04 September 2012

What to do when you are unarmed

The most popular places that I get ideas for posts/articles are from the various forums and the occasional magazine. One of the most common topics I see is those about –

1) What do I do when I cannot carry my gun?
2) What do I do when I cannot carry a knife?
3) What do I do when I cannot carry A-B-C?

It all comes down to mindset. For our purposes it means simply this, a promise to yourself that regardless of environment, odds, or lack of tools you will go over, through, or around anyone that attempts to bring violence upon you or anyone that you are entrusted to protect. Be decisive when doing it.

I believe that the reason most people ask these questions is because they do not have, or are not comfortable with their open hand skills. For that reason, you must view everything in the world as an edged or impact weapon. If you can pick it up and hit somebody with it and it cuts them, then it is an edged weapon. If it does not cut them, it is an impact weapon. As I sit here at my desk, there are about a dozen things within arm’s reach that were not designed as weapons; however I would not want to be hit in the head with any of them. I think the worst would be the fork from my breakfast jammed into my face or eye socket.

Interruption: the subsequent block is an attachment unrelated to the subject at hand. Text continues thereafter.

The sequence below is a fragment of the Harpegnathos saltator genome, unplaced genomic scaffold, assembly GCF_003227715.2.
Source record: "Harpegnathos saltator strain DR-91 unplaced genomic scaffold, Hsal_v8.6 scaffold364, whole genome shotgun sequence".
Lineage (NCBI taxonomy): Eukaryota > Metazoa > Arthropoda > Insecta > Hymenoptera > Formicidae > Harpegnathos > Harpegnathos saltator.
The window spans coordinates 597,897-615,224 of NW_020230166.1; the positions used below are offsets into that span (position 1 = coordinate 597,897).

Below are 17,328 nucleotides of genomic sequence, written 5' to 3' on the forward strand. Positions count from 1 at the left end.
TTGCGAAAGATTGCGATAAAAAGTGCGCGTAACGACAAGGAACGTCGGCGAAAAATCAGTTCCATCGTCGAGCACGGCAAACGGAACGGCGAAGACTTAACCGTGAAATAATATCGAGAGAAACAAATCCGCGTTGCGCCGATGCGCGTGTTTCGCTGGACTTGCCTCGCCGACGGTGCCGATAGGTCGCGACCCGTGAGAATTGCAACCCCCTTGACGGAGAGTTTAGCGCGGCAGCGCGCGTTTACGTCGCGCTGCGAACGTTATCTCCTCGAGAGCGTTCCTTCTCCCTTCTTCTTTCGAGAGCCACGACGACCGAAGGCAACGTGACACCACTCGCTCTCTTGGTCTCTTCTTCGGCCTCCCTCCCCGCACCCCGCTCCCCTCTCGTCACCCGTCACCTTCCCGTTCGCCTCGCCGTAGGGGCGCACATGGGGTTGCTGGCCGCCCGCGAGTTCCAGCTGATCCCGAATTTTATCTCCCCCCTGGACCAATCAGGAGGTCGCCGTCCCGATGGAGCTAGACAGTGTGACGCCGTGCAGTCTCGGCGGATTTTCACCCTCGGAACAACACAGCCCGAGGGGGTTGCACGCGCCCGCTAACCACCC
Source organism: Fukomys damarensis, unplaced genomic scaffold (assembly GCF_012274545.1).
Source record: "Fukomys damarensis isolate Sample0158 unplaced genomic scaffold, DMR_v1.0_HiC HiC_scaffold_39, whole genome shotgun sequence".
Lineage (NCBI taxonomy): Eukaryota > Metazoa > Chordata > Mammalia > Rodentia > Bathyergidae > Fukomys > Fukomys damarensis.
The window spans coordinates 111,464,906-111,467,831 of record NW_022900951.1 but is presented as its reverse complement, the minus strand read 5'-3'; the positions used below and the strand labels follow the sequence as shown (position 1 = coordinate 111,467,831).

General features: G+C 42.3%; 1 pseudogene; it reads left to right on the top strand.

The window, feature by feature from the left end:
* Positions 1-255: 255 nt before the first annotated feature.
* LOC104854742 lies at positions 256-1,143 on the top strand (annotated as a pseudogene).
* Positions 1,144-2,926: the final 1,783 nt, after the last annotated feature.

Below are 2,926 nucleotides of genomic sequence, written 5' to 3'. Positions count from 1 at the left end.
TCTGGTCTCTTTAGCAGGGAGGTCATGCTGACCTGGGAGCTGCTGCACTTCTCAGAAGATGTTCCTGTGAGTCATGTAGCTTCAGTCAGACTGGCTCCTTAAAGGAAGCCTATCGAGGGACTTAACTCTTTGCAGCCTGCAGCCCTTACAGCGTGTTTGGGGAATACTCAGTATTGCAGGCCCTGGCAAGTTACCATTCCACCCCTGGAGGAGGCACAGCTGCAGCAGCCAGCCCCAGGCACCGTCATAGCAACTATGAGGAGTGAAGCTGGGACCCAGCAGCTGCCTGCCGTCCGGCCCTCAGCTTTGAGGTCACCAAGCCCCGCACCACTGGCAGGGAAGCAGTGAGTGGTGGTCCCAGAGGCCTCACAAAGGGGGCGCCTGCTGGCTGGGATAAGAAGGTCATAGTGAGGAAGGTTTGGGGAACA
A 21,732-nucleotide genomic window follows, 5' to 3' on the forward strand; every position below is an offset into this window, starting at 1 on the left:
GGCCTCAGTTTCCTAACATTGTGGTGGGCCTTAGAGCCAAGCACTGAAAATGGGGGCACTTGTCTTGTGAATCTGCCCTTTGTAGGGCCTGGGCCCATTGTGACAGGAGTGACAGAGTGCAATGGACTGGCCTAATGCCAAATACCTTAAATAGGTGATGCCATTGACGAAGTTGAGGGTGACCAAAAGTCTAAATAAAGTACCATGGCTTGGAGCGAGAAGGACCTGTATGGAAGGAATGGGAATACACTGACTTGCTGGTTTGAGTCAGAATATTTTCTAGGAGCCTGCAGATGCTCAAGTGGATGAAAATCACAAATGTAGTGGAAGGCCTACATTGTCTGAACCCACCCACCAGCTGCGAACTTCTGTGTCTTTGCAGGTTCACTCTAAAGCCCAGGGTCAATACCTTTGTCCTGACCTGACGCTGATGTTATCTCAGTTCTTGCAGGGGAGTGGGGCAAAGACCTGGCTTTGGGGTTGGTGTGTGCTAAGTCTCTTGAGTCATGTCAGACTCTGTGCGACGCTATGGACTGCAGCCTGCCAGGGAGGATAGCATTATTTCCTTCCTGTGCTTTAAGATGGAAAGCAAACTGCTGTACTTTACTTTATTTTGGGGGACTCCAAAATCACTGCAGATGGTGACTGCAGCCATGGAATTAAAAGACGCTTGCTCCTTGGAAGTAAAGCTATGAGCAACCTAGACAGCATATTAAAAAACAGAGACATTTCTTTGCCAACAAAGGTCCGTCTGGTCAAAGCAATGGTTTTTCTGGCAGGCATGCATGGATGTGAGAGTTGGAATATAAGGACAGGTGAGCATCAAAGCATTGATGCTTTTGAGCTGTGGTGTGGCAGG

Make a game out of this. When you are lying in bed, taking a shower, or walking into an unfamiliar place, identify improvised weapons and how you would use them based on their size and composition. Don’t ignore the obvious like the pen in your pocket or the cup of piping hot coffee in your hand. When I was still on the job, I seldom felt more protected than when I would respond to a call with a cup of hot coffee in my hand.

Seldom do attacks take place in the middle of a field. In our society, we are usually close to vertical surfaces such as walls and vehicles. Even if we are in a field, we always have the ground. Nothing stops violent action faster than Central Nervous System disruption. Every time someone walks by you look where they are in relation to the closest vertical surface. Are they farther away from the wall than they are tall? If that is the case, palm their face and drive them backward. Which part of their body will hit the surface first? Or maybe it is better to lower your shoulder to drive them into the side of a vehicle.

Even more than training, this requires mindset and decisiveness. When you are “unarmed” you need to have better situational awareness than when you are armed. But when you view every person you meet as a possible threat and subconsciously have a plan to damage them, you are always ahead of the game.

These are tools that live in your head and cannot be taken away by law, TSA, or prohibited by your employer. These are the tools that save lives

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